The rule of thumb, at least taught to us in CDL school, is to drive at least 2/3 the speed limit anytime there's snowpack. This is what I do even in my own car. While usually not a problem it town, once on the highway people have the tendancy to keep increasing their speed until they're at or over the speed limit, even if it's snow packed or icy. Until you get to that first sharp corner where all the cars have gone off the road. Just following the 2/3 speed rule will almost certainly prevent that from happening.
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Old 09-16-2021, 11:14 PM   #39 (permalink)
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Quote:
Originally Posted by Isaac Zachary View Post
So one thing that threw me off with the Tesla Model Y is I can't find (quickly enough) how much space there is in the cargo area. I keep getting 68 sqft with the rear seats down, which isn't helpful comparing to cars that measure the cargo space with the seats up.

Anyhow, capacity comparison:

2007 Honda Fit 850lbs 21.3sqft
2014 Mazda MAZDA2 952 to 957lbs 13.3sqft
2020 Toyota Yaris 915 to 964lbs 15.6sqft
2019 Golf Sportwagen 1,152 to 1,217lbs 30.4sqft
2017 Toyota Prius v 981lbs 34.3sqft (67 with seats down)


2021 Tesla Model 3 822 to 893lbs 15sqft
2021 Tesla Model Y EDIT 1,157lbs 35sqft? (68 with seats down)

So the Model Y is similar in interior space to a Prius v, which also got a third row in some markets. But even though the Prius v can't haul a lot of weight, the Model Y holds 100lbs less.
That 68 cu ft number includes the frunk and the area below the cargo floor in the rear.

Lots of Model Y dimensions here:
https://www.tesmanian.com/blogs/tesm...r-measurements
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Old 09-16-2021, 11:32 PM   #40 (permalink)
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Quote:
Originally Posted by Isaac Zachary View Post
To me it's not so much of a danger topic as it is about the ironny. Would you by a motorcycle that's marketed as having the advantage for having two seats and a large cargo compartment but has a payload limit of 225lbs? And if you wouldn't, what's the difference bettween a motor cycle with 113lbs per passenger average and a car with 113lbs per passenger average in it's rating?

It's nice the Model Y actually has a better payload rating than what Google turns up. I also found this picture of a sticker that says 1,157lbs, claimed to be on a Model Y. So maybe it's not as bad as I was making it seem like.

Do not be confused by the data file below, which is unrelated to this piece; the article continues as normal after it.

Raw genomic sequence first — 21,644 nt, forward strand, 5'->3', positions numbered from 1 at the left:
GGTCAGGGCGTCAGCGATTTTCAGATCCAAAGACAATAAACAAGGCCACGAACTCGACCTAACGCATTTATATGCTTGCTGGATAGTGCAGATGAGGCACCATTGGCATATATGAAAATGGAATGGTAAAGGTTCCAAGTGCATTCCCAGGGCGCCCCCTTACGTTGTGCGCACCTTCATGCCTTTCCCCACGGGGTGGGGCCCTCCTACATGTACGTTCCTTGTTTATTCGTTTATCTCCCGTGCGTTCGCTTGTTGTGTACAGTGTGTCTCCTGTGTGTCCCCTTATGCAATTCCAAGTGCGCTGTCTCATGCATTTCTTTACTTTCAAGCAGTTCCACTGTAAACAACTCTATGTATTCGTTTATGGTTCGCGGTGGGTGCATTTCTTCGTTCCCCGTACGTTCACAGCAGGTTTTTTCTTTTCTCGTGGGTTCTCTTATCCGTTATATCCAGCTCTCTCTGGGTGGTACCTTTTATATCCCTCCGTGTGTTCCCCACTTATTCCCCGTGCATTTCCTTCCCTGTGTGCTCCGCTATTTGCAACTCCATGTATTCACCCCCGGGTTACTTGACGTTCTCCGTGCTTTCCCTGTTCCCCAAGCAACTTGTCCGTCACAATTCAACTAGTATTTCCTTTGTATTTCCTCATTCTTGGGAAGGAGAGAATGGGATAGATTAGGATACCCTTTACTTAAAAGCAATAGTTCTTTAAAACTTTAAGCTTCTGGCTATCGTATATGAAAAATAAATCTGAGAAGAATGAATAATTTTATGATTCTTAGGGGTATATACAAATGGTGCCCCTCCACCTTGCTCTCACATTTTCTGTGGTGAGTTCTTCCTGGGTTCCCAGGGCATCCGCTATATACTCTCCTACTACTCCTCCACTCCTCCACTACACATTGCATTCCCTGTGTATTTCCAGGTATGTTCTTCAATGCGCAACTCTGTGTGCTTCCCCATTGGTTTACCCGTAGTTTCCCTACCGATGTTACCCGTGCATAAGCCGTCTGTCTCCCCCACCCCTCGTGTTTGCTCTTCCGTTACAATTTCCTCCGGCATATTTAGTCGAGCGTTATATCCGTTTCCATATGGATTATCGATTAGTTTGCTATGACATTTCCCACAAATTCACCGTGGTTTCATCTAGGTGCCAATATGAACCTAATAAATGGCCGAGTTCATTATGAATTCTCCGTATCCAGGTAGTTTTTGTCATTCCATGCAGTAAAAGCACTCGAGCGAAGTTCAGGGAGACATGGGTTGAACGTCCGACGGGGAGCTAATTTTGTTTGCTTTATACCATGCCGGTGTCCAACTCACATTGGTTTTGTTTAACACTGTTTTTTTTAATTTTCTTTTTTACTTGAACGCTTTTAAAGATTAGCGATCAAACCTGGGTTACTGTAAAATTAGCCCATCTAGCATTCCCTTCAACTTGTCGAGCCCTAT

I don't excede speed limits, at least not on purpose. I know, I'm the weird one. Going just 10 miles an hour faster than the limit can double your stopping distance. Personally I'm through with hitting deer and dogs and getting tickets. I have friends that that's their life because they can't leave home 5 minutes earlier than they do. But not me. I'd rather go the speed limit and pay more attention to what I'm doing.

The rule of thumb, at least taught to us in CDL school, is to drive at least 2/3 the speed limit anytime there's snowpack. This is what I do even in my own car. While usually not a problem it town, once on the highway people have the tendancy to keep increasing their speed until they're at or over the speed limit, even if it's snow packed or icy. Until you get to that first sharp corner where all the cars have gone off the road. Just following the 2/3 speed rule will almost certainly prevent that from happening.
Guidelines are important for the inexperienced or the unfamiliar. Unfortunately the way we become experienced is to survive being inexperienced. Finding the operating limits in a safe environment can go a long way to understanding the dynamics of a system though. For instance, I'll periodically check road conditions as I drive when they are slippery. I'll check my braking power and ability to swerve.

I generally travel 5 MPH over the speed limit and won't exceed 7 unless I'm on a motorcycle on a country road. I don't get speeding tickets, never hit a deer or dog, and don't get in wrecks. I don't even slow down when I know a speed trap is coming because you won't get pulled over for doing 5 over if that's the only infraction.

Rule followers are absolutely crucial to an orderly and well-functioning society. I never curse a person doing the speed limit when I'd rather be traveling faster. I also don't curse the person passing me. I do curse the person doing 40 in a 55 on a perfect day. If they are too scared to drive they shoulda stayed home or asked someone else to drive for them.